Like the late Christopher Hitchens, Andrew Sullivan lacks a philosophical core. Unlike Hitchens, Sullivan is not a formidable intellect, rhetorician and writer. Hitchens didn’t have to struggle to stay interesting. Sullivan does. The fruits of Sullivan’s Struggle are splayed on the latest cover of Newsweek, provocatively subtitled, “Why are Obama’s Critic’s So Dumb?”
A caveat: I [Andy] write this as an unabashed supporter of Obama from early 2007 on. I did so not as a liberal, but as a conservative-minded independent appalled by the Bush administration’s record of war, debt, spending, and torture. … If I sound biased, that’s because I am. Biased toward the actual record, not the spin; biased toward a president who has conducted himself with grace and calm under incredible pressure, who has had to manage crises not seen since the Second World War and the Depression, and who as yet has not had a single significant scandal to his name. “To see what is in front of one’s nose needs a constant struggle,” George Orwell once wrote. What I see in front of my nose is a president whose character, record, and promise remain as grotesquely underappreciated now as they were absurdly hyped in 2008. And I feel confident that sooner rather than later, the American people will come to see his first term from the same calm, sane perspective. And decide to finish what they started.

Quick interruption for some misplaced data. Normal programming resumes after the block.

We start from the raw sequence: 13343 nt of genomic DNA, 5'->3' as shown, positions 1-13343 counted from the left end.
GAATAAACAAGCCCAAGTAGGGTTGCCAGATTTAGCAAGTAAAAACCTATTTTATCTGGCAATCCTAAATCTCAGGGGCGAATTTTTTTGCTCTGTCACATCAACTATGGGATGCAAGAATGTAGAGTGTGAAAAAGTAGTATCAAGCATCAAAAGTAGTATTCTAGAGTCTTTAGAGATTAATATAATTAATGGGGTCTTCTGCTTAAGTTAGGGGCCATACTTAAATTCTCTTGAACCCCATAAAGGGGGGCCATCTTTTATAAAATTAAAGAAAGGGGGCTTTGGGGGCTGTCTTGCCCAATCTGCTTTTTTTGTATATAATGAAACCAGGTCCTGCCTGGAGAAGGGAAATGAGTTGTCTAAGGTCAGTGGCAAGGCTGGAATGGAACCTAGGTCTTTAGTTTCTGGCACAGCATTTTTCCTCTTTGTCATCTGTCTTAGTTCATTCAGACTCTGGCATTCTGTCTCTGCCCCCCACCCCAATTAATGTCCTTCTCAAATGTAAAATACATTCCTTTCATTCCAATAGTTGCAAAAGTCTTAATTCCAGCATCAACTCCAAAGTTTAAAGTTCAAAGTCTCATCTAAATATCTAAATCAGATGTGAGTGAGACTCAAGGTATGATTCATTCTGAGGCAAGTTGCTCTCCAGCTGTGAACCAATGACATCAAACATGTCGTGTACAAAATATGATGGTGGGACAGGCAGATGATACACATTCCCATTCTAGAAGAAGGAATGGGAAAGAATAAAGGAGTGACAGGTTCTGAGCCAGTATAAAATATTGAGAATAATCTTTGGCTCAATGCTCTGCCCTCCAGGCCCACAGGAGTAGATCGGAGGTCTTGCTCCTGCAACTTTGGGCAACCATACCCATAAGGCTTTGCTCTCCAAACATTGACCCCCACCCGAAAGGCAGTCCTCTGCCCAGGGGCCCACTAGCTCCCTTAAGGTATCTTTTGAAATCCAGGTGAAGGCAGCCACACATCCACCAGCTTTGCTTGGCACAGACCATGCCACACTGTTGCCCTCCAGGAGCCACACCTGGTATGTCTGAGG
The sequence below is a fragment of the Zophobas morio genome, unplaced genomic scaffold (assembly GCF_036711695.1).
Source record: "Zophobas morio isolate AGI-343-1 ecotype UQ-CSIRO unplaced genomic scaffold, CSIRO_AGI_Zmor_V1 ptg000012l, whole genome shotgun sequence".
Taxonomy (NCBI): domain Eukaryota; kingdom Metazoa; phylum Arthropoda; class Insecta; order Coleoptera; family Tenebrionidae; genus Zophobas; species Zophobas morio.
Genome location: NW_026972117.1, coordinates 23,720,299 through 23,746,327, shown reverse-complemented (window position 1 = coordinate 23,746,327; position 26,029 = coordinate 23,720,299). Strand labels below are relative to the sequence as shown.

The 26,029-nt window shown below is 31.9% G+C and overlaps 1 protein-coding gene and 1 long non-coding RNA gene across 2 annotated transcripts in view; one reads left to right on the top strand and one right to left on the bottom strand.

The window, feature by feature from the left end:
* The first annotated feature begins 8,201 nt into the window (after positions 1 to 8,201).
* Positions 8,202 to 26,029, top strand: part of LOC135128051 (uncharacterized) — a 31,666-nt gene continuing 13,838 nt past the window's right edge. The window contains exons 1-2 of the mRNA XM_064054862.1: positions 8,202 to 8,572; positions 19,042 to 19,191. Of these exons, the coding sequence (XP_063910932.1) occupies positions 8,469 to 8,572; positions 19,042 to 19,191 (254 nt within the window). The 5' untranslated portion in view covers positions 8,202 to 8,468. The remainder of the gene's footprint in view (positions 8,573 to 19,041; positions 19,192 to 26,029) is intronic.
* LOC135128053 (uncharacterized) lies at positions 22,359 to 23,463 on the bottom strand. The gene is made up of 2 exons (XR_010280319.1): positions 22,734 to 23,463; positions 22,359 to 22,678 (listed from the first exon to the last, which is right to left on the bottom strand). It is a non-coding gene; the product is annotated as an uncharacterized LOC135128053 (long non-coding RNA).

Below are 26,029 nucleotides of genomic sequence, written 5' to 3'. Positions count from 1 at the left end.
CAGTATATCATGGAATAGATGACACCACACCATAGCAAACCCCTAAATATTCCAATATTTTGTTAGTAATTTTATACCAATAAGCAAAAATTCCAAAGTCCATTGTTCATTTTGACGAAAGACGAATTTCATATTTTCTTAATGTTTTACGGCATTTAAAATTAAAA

Senator Hillary Clinton and neoconservative blogger Andrew Sullivan share more than a belief that “Jesus, Mohamed, and Socrates are part of the same search for truth.” They’re both Christians who won’t confess to their sins.
Both were enthusiastic supporters of Bush’s invasion of Iraq, turned scathing and sanctimonious critics of the war. Neither has quite come clean. Both ought to prostrate themselves before those they’ve bamboozled, those they’ve helped indirectly kill, and whichever deity they worship. (The Jesus-Mohamed-and-Socrates profanity, incidentally, was imparted by Sullivan, during a remarkably rude interview he gave Hugh Hewitt. The gay activist-cum-philosopher king was insolent; Hewitt took it .)
I won’t bore you with the hackneyed war hoaxes Sullivan once spewed, only to say that there was not an occurrence he didn’t trace back to Iraq: anthrax, September 11, and too few gays in the military—you name it; Iraq was behind it. Without minimizing the role of politicians like Clinton, who signed the marching orders, pundits like Sullivan provided the intellectual edifice for the war, also inspiring impressionable young men and women to sacrifice their lives and limbs to the insatiable Iraq Moloch.